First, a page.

Ken Maize’s recent post arguing for a strong grid instead of a smart one made an important point: the Smart Grid is largely an assortment of tweaks and minor fixes that lets America’s utilities get by with the transmission status quo to cope with the growing demand and integration of intermittent renewables.
Policy should instead aim at a strong grid. Redundancies and “excess” capacity could better maintain reliability and lower delivered power costs in a world of monopoly utilities. It would also facilitate market transactions if competitive retail and wholesale power markets prevail.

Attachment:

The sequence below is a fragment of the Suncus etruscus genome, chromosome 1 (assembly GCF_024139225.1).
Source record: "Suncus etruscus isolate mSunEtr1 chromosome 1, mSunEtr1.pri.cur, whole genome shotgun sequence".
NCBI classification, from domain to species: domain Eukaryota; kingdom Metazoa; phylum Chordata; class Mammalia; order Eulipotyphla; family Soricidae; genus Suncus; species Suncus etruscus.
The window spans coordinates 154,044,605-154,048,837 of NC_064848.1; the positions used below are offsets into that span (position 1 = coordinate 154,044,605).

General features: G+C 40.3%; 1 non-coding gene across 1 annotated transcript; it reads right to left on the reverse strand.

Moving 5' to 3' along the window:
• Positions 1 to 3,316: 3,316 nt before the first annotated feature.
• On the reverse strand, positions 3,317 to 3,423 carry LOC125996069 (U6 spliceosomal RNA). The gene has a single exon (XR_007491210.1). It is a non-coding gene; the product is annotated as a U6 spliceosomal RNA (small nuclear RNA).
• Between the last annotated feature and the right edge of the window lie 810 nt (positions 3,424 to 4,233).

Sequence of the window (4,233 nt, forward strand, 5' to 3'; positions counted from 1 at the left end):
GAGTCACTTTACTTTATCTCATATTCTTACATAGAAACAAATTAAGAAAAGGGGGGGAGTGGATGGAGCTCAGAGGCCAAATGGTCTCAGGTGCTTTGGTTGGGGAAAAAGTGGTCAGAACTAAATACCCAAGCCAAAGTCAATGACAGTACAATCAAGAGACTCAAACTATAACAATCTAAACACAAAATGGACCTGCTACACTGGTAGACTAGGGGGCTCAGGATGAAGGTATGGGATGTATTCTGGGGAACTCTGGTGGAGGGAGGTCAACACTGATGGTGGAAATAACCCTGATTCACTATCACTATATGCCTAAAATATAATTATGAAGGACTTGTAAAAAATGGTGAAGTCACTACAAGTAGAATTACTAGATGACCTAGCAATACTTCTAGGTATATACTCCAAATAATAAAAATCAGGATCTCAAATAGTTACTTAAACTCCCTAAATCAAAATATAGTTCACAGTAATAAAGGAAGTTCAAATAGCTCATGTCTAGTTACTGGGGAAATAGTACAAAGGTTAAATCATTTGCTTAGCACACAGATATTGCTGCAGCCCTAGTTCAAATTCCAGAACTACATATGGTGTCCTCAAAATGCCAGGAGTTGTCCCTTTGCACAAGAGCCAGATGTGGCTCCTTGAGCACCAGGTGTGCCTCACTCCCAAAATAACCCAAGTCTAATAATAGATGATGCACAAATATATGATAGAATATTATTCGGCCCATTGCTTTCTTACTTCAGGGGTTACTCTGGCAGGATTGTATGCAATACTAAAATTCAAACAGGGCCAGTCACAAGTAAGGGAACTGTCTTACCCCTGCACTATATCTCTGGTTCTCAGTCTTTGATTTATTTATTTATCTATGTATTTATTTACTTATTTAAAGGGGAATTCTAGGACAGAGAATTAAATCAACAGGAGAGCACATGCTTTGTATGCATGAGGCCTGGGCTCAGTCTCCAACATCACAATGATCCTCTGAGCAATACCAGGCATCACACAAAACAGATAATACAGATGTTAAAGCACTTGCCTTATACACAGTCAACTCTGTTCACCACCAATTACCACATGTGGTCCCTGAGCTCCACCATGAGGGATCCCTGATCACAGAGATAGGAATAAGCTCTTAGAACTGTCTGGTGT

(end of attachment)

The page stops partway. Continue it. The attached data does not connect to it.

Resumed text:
Maize has well-founded concerns about how utilities in a smart-grid world will
1) administer their new gizmo-heavy systems;
2) justify the benefits that small consumers will get in return for higher bills, and
3) make up for the prospect for increased vulnerability to innocent or serious hacking.